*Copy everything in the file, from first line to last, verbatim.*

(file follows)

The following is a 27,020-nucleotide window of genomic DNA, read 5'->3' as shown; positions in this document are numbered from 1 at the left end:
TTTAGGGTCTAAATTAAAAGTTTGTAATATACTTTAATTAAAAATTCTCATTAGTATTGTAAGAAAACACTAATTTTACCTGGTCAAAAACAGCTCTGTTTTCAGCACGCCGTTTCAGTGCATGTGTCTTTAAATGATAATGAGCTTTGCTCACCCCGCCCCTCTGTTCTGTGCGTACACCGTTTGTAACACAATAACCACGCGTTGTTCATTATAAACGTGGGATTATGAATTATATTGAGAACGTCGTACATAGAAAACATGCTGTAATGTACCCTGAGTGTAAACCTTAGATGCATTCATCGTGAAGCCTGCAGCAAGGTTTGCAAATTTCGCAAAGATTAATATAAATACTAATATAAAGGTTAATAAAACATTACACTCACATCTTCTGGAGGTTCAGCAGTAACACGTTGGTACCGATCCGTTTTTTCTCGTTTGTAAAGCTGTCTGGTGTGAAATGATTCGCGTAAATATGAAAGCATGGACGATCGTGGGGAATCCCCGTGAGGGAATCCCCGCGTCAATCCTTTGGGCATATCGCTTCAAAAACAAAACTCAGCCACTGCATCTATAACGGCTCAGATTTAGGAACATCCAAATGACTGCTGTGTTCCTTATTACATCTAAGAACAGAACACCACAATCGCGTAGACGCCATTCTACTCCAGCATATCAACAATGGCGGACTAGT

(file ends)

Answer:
The following is a 27,020-nucleotide window of genomic DNA, read 5'->3' as shown; positions in this document are numbered from 1 at the left end:
TTTAGGGTCTAAATTAAAAGTTTGTAATATACTTTAATTAAAAATTCTCATTAGTATTGTAAGAAAACACTAATTTTACCTGGTCAAAAACAGCTCTGTTTTCAGCACGCCGTTTCAGTGCATGTGTCTTTAAATGATAATGAGCTTTGCTCACCCCGCCCCTCTGTTCTGTGCGTACACCGTTTGTAACACAATAACCACGCGTTGTTCATTATAAACGTGGGATTATGAATTATATTGAGAACGTCGTACATAGAAAACATGCTGTAATGTACCCTGAGTGTAAACCTTAGATGCATTCATCGTGAAGCCTGCAGCAAGGTTTGCAAATTTCGCAAAGATTAATATAAATACTAATATAAAGGTTAATAAAACATTACACTCACATCTTCTGGAGGTTCAGCAGTAACACGTTGGTACCGATCCGTTTTTTCTCGTTTGTAAAGCTGTCTGGTGTGAAATGATTCGCGTAAATATGAAAGCATGGACGATCGTGGGGAATCCCCGTGAGGGAATCCCCGCGTCAATCCTTTGGGCATATCGCTTCAAAAACAAAACTCAGCCACTGCATCTATAACGGCTCAGATTTAGGAACATCCAAATGACTGCTGTGTTCCTTATTACATCTAAGAACAGAACACCACAATCGCGTAGACGCCATTCTACTCCAGCATATCAACAATGGCGGACTAGT